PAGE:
A Divorce from Social Media: Avoid Creating a Messy Trail
Have you ever stopped to think how child custody, support, or property division could be affected by social media sites such as Facebook, Instagram, Snapchat, Twitter, and various dating websites? Make no mistake – anything you post, tweet, or “snap” can and most likely will be used against you in settlement negotiations or in the courtroom.
Statistics regarding time spent on social media sites are overwhelming: users share nearly 2.5 billion pieces of content on Facebook and over forty million photos on Instagram every day. In 2007, Twitter went from handling 20,000 tweets per day to sixty-five million by 2010.
Attorneys Use Social Media as Evidence
The American Academy of Matrimonial Lawyers conducted a study in 2010 that revealed eight out of ten attorneys reported utilizing social media sites to discover evidence in divorce proceedings. Not surprisingly, Facebook was the main source of compromising information.
Consider the following examples of how social media could negatively impact your divorce or other proceeding:
- Husband alleges having insufficient income to pay support obligations. Wife sees Husband tagged in a mutual friend’s Facebook photo wherein Husband is on a lavish vacation.
- Wife posts a Snapchat drinking alcohol and/or taking drugs while amid a custody dispute.
- Husband inflates his income and assets on Match.com to impress potential romantic partners.
- Children view a parent’s Instagram post where their father is spending time with, and purchasing lavish gifts for a new romantic partner, instead of exercising parenting time.
- Wife advertises a lucrative side business on LinkedIn that she failed to disclose during discovery.
Posts of this nature will directly impact a spouse’s credibility before he or she steps foot into settlement negotiations or the courtroom. Such posts are especially detrimental for a spouse hiding assets or failing to disclose income during discovery later found on social media. As anyone going through a divorce will quickly learn, the Rule 401 Financial Statement, which discloses all income, expenses, assets, and liabilities, is one of the most important documents in every case. Failing to list income and assets on the financial statement that are later discovered on social media will create long-lasting credibility issues.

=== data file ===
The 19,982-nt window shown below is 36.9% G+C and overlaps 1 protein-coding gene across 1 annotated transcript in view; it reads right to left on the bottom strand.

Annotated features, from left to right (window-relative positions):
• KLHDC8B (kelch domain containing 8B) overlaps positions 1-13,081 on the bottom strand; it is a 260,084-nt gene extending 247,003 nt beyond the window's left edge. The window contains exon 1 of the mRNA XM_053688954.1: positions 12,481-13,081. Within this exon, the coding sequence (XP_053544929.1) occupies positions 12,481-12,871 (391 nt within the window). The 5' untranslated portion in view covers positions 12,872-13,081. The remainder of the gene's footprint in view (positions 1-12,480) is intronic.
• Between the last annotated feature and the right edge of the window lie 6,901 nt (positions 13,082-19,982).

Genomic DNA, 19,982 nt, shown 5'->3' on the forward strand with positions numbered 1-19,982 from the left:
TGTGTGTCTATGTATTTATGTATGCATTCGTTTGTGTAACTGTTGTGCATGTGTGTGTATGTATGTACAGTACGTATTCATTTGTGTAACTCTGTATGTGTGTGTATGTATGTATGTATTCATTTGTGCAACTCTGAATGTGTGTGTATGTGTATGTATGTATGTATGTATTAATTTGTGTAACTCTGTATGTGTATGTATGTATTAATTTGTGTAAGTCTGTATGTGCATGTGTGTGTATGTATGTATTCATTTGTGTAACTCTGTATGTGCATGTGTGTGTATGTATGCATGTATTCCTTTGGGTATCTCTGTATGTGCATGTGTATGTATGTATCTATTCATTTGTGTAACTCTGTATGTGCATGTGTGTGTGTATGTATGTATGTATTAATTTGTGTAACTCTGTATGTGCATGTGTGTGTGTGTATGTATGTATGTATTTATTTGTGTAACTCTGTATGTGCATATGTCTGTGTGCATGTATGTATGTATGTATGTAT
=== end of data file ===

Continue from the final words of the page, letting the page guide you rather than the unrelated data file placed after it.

It is important to realize that social media posts leave an everlasting trail. Even deleting a post, tweet, “snap”, or photo does not ensure permanent deletion. It is very likely this potential evidence can be accessed long after you hit the “delete” button, especially throughout the discovery process, including subpoenas.
Questionable Content? Don’t Post it!
Divorce presents emotionally charged scenarios. Why complicate the process by leaving your spouse with a trail of your social media evidence?
As Bob Dylan once wrote “The times they are a changin’.” With the infusion of social media into our everyday lives, the discovery process is changing as well. Be careful to avoid oversharing and avoid posting anything on social media sites that would be troubling for your spouse, or more importantly, a judge, to read.
If you have concerns about how social media can impact your divorce, consult with an attorney at Next Phase Legal today.
Julianna Zitz is an Associate Attorney at Next Phase Legal LLC in Medfield, MA where she helps clients through the divorce process, including issues such as child support, alimony, parenting and custody, and prenuptial agreements.